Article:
Winner: 12 Day Mobilisation of all FM Services at NHS Nightingale North-West, Interserve Group
As part of the government’s response to the coronavirus pandemic, the Manchester Central Complex, a former railway station, was transformed into a hospital capable of caring for up to 750 COVID-19 patients.
Interserve was commissioned to deliver all hard and soft FM services on site, mobilising all critical services in just 12 days to enable staff to work safely in hygienic conditions.
Services within the scope included cleaning, portering, catering, M&E maintenance, security and a Helpdesk. In order to deliver the services on this ‘no fail’ project, and because of the high-risk nature of the work involved, the service provider also needed to implement a health and safety procedures training programme while inducting more than 400 members of Interserve staff and in excess of 1,000 site staff.
Interserve created all the required training modules in four days, training 325 people within one week – a combined 3,900 hours of training.
The company was also required to implement IT support systems such as setting up a 4G network on site, setting up and installing required hardware such as phones and printers and setting up an IT engineer on site. Interserve launched a fully operational CAFM system with specialist provider FSI in days; the process on this scale would normally take up to 12 weeks.
Laundry in particular was a critical service line that was more complex than traditional hospital environments. Due to a national shortage of NHS scrubs, the team needed to utilise a system with minimum wastage, regularly communicating with supply partners about visits, collection and delivery.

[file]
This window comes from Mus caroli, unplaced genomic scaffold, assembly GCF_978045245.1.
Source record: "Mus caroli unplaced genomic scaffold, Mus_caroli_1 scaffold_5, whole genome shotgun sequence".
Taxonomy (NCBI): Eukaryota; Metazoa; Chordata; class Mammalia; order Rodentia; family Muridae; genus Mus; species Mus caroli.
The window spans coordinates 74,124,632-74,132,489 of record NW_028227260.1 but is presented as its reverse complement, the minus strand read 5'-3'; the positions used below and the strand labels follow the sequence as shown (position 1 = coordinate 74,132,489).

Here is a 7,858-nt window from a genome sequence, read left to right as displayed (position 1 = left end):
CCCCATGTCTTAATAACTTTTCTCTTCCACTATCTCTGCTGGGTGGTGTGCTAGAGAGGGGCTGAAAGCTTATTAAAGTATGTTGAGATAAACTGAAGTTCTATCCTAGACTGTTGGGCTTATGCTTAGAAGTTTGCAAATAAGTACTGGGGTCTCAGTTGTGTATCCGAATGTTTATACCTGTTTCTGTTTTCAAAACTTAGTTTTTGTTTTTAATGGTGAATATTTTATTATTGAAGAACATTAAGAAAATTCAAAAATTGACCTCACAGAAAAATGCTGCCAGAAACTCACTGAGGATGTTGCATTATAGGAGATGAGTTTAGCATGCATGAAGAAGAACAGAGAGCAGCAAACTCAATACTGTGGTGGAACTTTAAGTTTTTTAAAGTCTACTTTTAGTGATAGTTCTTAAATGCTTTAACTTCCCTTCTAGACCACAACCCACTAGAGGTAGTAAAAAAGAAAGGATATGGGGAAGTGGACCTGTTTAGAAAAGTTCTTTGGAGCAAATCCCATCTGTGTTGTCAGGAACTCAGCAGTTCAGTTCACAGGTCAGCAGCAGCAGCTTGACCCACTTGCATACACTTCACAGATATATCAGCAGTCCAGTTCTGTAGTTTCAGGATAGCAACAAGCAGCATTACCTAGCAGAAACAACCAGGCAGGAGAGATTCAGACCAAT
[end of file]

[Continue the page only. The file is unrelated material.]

The catering team was required to prepare and deliver 1,500 patient meals and 2,000 staff meals per day. Interserve’s catering business, Autograph Food, deployed a team to site 24 hours after being asked to support the operation. 115 catering staff were recruited at short notice.
The hard services provision handover, including heating, ventilation and cooling systems, fire alarms and plant maintenance, was organised in days, rather than the typical six months for a project of this size.
Initially Interserve’s brief was broad and lacked detail, due to the timeframe, and due to the government reacting to an ongoing crisis.
Interserve’s approach throughout was to support the NHS in any way it could, while responding to changes and refining its scope in an efficient manner. To do this on an FM contract with many services, each work stream lead was responsible for developing service output.
Critical decisions made quickly and clearly – an aspect of the project that Interserve puts down to the entire project team having a shared goal of ensuring the site was operational for when the first patient was admitted.